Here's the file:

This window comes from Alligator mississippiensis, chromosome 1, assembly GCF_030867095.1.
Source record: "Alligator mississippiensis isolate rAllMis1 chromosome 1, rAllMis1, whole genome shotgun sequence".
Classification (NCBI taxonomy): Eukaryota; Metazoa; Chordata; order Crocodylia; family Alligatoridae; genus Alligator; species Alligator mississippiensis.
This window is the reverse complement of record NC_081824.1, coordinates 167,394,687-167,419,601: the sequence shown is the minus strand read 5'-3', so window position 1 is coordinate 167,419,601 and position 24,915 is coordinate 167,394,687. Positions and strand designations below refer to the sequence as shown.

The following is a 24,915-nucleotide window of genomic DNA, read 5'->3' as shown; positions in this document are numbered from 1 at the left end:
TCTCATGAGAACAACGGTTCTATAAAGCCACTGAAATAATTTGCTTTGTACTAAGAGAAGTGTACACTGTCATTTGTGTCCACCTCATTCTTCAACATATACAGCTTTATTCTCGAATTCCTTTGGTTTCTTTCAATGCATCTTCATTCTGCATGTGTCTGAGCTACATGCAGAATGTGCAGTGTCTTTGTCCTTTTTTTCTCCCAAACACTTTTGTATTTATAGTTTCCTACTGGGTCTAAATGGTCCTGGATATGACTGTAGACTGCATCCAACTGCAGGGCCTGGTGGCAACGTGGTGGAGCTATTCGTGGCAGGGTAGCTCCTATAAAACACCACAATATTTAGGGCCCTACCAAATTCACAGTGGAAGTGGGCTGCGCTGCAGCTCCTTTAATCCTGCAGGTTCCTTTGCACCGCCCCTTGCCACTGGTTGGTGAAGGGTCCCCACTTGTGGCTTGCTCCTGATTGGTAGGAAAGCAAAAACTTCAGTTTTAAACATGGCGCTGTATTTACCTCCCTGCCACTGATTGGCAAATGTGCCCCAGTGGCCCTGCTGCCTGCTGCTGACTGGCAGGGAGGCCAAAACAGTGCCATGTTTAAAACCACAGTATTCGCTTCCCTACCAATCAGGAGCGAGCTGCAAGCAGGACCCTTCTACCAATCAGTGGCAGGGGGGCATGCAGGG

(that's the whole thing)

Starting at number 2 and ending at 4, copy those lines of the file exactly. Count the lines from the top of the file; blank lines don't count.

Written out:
Source record: "Alligator mississippiensis isolate rAllMis1 chromosome 1, rAllMis1, whole genome shotgun sequence".
Classification (NCBI taxonomy): Eukaryota; Metazoa; Chordata; order Crocodylia; family Alligatoridae; genus Alligator; species Alligator mississippiensis.
This window is the reverse complement of record NC_081824.1, coordinates 167,394,687-167,419,601: the sequence shown is the minus strand read 5'-3', so window position 1 is coordinate 167,419,601 and position 24,915 is coordinate 167,394,687. Positions and strand designations below refer to the sequence as shown.